Palace of Westminster

Commonly known as the House of Parliament, the Palace of Westminster is located in central London along the Thames and hosts the House of Commons and House of Lords. The building first served as the residence for the Kings of England and was erected in the eleventh century but was destroyed by a fire in 1512. In 1834, another fire ravaged the structure, with only a few medieval structures surviving. Noted Victorian architect Charles Barry, famous for his Gothic Revival architecture, designed the reconstruction. The Elizabeth Tower housing the famous Big Ben bell is one of the most iconic aspects of Westminster.

See the associated timeline (below) for a history of British legislation tied to the Palace of Westminster.

Coordinates

Latitude: 51.499479400000
Longitude: -0.124809200000

Timeline of Events Associated with Palace of Westminster

Date Event Manage

Houses of Parliament

May 1781

Sunday Observance Act

In 1781, passage of what is commonly known as the Sunday Observance Law. Discussion of the bill in the House of Commons started on May 3, 1781. Image: The Rt. Revd. Beilby Porteus, Bishop of London, printed by Fisher, Son & Co., London, 1833. Print of engraving by H. Meyer after J. Hoppner R. A.. This is a faithful photographic reproduction of an original two-dimensional work of art, and, so, is public domain, following U.S. case of Bridgeman v. Corel (1999).

Passage of this Act, formally titled “Act for Preventing Certain Abuses and Profanations on the Lord’s Day, Called Sunday,” had a powerful, repressive effect on British society and culture for more than a century-and-a-half, as noted by both its proponent (Bishop Beilby Porteus) and its many Victorian critics, among them John Stuart Mill in On Liberty.

Articles

Christopher Lane, "On the Victorian Afterlife of the 1781 Sunday Observance Act"

Jan 1801

Inclosure Act

Detail from Rubens, Het SteenIn 1801, the Consolidation (Inclosure Act) was passed: Parliament thus formalized procedures for enclosing common land, removing previously existing rights of the people to carry out certain activities in these "common" lands. Exact month of passing unknown; if you have information about the correct date, please email felluga@purdue.edu with this information. Image: Detail from Peter Paul Rubens, A View of Het Steen in the Early Morning, c. 1636 (National Gallery, London), illustrating a pre-Enclosure landscape. This image is in the public domain in the United States because its copyright has expired.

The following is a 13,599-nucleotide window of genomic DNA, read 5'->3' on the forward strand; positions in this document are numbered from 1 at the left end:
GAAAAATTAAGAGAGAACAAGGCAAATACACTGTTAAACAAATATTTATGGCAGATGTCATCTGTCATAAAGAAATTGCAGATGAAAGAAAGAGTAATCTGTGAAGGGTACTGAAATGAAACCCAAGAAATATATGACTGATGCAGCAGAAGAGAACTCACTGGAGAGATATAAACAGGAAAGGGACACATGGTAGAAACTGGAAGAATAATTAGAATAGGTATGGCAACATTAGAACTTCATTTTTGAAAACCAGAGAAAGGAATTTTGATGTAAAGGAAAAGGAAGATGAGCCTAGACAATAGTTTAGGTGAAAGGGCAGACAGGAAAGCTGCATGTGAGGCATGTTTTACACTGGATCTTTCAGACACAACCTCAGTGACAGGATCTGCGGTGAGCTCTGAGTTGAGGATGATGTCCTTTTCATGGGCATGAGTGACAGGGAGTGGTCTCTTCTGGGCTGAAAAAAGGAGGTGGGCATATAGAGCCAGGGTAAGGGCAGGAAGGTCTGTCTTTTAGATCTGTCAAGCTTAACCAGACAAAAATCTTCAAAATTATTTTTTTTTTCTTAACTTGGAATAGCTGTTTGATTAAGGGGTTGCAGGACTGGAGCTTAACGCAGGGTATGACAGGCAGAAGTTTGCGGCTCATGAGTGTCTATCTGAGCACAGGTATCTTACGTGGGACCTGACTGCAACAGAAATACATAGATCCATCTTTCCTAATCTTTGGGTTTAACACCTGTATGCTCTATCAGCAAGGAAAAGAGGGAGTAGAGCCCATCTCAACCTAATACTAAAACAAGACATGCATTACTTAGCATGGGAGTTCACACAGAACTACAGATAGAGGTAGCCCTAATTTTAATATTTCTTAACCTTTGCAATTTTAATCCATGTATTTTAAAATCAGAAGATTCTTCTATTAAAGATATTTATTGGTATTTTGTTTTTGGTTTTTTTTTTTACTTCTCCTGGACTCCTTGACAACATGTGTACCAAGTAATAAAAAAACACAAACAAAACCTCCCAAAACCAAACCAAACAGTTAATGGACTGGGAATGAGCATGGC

Articles

Carolyn Lesjak, "1750 to the Present: Acts of Enclosure and Their Afterlife" (forthcoming)

Ellen Rosenman, “On Enclosure Acts and the Commons”

22 Jun 1802

Criminal Jurisdiction Act passed

British Coat of ArmsAn amendment of the Colonial Governors Act (1700), the Criminal Jurisdiction Act holds colonial officials accountable to the Court of King’s Bench in England for crimes committed in the colonies. Image: The Royal coat of arms of the United Kingdom of Great Britain and Northern Ireland.

Articles

Sarah Winter, “On the Morant Bay Rebellion in Jamaica and the Governor Eyre-George William Gordon Controversy, 1865-70″

2 Mar 1815

Corn Law Act

On 23 March 1815, parliament passed the Corn Law Act of 1815. Image: the Royal coat of arms of the United Kingdom of Great Britain and Northern Ireland.

The Corn Law Act of 1815 prohibited the importation of grain when the prices in the domestic market were high. The Act was repealed on 25 June 1846.

Articles

Ayse Çelikkol, "On the Repeal of the Corn Laws, 1846"

22 Jul 1822

Richard Martin's Act

Painting of the Trial of Bill Burns On 22 July 1822, Richard Martin’s Act — or the “Act to prevent the cruel and improper treatment of Cattle” — becomes law in Parliament. Image: The Trial of Bill Burns. This image is in the public domain in the United States because its copyright has expired.

The painting depicts the Trial of Bill Burns, the first prosecution under the 1822 Martin's Act for cruelty to animals, after he was found beating his donkey. It is the first known prosecution for animal cruelty in the world. The prosecution was brought by Richard Martin, MP for Galway, also known as Humanity Dick, and the case became memorable because he brought the donkey into court. The painting was made at the time of the trial.

Articles

Ivan Kreilkamp, “The Ass Got a Verdict: Martin’s Act and the Founding of the Society for the Prevention of Cruelty to Animals, 1822″

Related Articles

Susan Hamilton, “On the Cruelty to Animals Act, 15 August 1876″

Philip Howell, “June 1859/December 1860: The Dog Show and the Dogs’ Home”

Mario Ortiz-Robles, “Animal Acts: 1822, 1835, 1849, 1850, 1854, 1876, 1900″

9 May 1828

Sacramental Test Act

Portrait of John RussellSacramental Test Act passed on 9 May 1828. Image: John Jabez Edwin Mayall, Portrait of Lord John Russell. This image is in the public domain in the United States because its copyright has expired.

Introduced by Lord John Russell and passed in 1828, the Sacramental Test Act repealed the Corporation Act of 1661 and the Test Act of 1673. Those Acts had required individuals who held municipal, civil, or military office to take communion in the Church of England and to declare that they did not believe in transubstantiation. Initially aimed at keeping Catholics out of public office, these Acts ended up restricting Protestants who were not Anglicans. However, in the century and a half following the passage of the Test and Corporation Acts, the growing social power of Dissenting religions in England gradually eased those strictures.

Articles

Elsie B. Michie, "On the Sacramental Test Act, the Catholic Relief Act, the Slavery Abolition Act, and the Factory Act"

27 Jun 1828

Offenses Against the Person Act

British Coat of ArmsOn 27 June 1828, the Act for Consolidating and Amending the Statutes in England, Relative to Offenses Against the Person received the royal assent. Part of Sir Robert Peel’s larger project for streamlining and consolidating the criminal law, the 1828 Offenses Against the Person Act overhauled the law concerning assaults against the person, establishing new, higher penalties for assault and granting to magistrates summary powers over common assaults. Image: The Royal coat of arms of the United Kingdom of Great Britain and Northern Ireland.